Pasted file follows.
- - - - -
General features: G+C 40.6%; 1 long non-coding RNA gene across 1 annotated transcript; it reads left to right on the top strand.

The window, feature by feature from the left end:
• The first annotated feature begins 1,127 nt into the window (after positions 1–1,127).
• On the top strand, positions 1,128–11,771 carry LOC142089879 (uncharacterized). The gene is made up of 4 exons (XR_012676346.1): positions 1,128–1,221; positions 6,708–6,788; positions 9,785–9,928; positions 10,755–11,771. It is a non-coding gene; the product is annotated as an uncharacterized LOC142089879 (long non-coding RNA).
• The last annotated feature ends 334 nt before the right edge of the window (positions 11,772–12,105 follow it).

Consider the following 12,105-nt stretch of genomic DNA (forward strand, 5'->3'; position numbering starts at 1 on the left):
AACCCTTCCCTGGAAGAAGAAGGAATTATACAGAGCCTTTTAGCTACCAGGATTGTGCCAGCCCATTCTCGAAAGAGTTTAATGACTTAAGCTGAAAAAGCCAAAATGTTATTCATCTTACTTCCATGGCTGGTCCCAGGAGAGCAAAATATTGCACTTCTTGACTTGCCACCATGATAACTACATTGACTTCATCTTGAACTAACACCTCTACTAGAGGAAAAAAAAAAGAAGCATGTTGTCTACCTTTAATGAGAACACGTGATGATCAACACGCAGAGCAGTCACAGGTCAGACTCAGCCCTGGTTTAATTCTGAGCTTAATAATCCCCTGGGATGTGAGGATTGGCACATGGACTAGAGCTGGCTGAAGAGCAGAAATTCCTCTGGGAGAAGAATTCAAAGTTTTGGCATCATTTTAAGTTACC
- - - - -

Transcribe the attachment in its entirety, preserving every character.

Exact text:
General features: G+C 40.6%; 1 long non-coding RNA gene across 1 annotated transcript; it reads left to right on the top strand.

The window, feature by feature from the left end:
• The first annotated feature begins 1,127 nt into the window (after positions 1–1,127).
• On the top strand, positions 1,128–11,771 carry LOC142089879 (uncharacterized). The gene is made up of 4 exons (XR_012676346.1): positions 1,128–1,221; positions 6,708–6,788; positions 9,785–9,928; positions 10,755–11,771. It is a non-coding gene; the product is annotated as an uncharacterized LOC142089879 (long non-coding RNA).
• The last annotated feature ends 334 nt before the right edge of the window (positions 11,772–12,105 follow it).

Consider the following 12,105-nt stretch of genomic DNA (forward strand, 5'->3'; position numbering starts at 1 on the left):
AACCCTTCCCTGGAAGAAGAAGGAATTATACAGAGCCTTTTAGCTACCAGGATTGTGCCAGCCCATTCTCGAAAGAGTTTAATGACTTAAGCTGAAAAAGCCAAAATGTTATTCATCTTACTTCCATGGCTGGTCCCAGGAGAGCAAAATATTGCACTTCTTGACTTGCCACCATGATAACTACATTGACTTCATCTTGAACTAACACCTCTACTAGAGGAAAAAAAAAAGAAGCATGTTGTCTACCTTTAATGAGAACACGTGATGATCAACACGCAGAGCAGTCACAGGTCAGACTCAGCCCTGGTTTAATTCTGAGCTTAATAATCCCCTGGGATGTGAGGATTGGCACATGGACTAGAGCTGGCTGAAGAGCAGAAATTCCTCTGGGAGAAGAATTCAAAGTTTTGGCATCATTTTAAGTTACC